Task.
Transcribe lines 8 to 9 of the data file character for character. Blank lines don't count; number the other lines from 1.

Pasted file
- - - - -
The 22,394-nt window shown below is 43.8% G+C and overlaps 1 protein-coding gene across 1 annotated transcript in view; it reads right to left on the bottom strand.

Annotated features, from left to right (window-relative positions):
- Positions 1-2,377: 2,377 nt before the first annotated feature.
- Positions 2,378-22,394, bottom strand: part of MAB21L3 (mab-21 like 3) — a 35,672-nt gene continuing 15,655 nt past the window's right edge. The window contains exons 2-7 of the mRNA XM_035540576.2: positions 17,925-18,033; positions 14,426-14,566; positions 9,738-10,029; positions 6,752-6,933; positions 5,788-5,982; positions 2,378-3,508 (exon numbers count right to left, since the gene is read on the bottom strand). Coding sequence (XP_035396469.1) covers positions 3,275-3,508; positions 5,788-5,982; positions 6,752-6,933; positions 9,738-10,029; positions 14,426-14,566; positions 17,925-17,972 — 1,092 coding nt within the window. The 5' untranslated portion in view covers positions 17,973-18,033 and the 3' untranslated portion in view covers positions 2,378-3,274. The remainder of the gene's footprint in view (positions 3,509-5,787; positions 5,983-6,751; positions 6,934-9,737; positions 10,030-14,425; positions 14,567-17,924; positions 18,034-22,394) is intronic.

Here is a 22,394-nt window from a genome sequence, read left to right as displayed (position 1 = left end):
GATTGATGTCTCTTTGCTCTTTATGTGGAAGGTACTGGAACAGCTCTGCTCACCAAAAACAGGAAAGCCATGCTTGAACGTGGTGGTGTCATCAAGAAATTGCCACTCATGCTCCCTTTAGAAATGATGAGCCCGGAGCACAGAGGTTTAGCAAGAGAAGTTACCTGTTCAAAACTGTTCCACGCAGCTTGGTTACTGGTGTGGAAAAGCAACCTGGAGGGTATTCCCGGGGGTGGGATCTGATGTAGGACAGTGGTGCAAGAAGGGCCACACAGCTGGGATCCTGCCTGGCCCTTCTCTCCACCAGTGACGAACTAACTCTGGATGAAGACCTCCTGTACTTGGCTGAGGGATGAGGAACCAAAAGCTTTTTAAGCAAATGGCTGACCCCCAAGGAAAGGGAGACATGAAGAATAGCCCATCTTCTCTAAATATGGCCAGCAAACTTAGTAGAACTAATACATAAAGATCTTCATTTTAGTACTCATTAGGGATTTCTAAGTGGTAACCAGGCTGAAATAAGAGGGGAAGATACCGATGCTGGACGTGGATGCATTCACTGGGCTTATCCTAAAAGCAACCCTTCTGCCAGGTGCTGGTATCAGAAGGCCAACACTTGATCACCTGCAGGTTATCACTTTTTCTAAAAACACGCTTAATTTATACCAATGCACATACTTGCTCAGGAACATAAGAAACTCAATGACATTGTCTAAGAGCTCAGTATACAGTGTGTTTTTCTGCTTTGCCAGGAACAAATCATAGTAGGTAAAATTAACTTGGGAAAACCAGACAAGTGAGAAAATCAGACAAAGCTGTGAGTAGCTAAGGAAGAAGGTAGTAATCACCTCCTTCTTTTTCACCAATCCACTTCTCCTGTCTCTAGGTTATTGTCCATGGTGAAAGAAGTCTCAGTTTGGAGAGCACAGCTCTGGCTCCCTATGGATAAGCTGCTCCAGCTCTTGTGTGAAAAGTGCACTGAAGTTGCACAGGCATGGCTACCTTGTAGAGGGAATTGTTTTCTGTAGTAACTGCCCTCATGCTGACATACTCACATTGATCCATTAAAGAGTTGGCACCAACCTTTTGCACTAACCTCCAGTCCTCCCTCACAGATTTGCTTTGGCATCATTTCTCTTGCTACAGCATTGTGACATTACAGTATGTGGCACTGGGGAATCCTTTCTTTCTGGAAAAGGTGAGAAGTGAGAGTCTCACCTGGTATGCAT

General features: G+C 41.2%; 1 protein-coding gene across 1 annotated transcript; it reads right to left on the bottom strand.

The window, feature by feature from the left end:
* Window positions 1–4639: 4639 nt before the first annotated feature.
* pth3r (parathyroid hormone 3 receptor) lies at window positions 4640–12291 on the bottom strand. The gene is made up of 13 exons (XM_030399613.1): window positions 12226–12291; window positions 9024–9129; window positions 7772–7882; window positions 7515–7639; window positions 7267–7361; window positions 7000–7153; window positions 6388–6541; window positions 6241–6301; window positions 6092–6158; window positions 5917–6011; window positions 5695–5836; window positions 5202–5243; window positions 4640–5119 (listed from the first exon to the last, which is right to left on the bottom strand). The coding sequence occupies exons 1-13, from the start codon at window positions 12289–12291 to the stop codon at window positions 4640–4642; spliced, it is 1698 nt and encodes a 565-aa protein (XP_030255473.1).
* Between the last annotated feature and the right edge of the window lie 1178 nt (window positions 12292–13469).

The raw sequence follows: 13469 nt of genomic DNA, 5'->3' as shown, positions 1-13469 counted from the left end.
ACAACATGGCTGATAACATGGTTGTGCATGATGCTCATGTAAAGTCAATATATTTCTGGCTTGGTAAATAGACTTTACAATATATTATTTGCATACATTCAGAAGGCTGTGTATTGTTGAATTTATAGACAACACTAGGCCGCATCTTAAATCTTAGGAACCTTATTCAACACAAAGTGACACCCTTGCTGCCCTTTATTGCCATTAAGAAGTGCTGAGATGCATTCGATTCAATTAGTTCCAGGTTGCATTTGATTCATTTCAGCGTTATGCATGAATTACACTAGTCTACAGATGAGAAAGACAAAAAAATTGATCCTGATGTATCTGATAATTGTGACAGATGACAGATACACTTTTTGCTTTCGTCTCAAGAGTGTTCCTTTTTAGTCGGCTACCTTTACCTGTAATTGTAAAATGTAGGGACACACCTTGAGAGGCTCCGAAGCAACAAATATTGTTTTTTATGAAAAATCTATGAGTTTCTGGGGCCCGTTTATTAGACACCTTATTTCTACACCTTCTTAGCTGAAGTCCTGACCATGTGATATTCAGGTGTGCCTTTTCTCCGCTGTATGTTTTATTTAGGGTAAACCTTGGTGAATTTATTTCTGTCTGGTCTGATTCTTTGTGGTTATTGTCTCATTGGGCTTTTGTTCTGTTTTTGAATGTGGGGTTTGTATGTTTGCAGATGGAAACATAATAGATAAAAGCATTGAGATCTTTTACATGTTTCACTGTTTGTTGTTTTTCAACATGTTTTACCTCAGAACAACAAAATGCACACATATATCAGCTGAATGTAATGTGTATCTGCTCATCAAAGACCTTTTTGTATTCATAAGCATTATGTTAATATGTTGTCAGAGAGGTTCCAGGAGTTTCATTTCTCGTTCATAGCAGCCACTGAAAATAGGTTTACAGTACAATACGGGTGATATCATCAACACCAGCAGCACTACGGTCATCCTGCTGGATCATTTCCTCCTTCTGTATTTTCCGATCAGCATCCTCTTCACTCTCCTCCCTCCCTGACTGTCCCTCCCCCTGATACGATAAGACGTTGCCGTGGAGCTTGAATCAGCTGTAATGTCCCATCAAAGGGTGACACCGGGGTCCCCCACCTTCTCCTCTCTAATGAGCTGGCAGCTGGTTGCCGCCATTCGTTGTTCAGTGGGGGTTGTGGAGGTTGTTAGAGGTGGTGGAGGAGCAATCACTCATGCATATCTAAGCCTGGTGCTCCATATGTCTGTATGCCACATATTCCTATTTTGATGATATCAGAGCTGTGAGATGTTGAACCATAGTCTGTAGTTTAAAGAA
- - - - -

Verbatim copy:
The window, feature by feature from the left end:
* Window positions 1–4639: 4639 nt before the first annotated feature.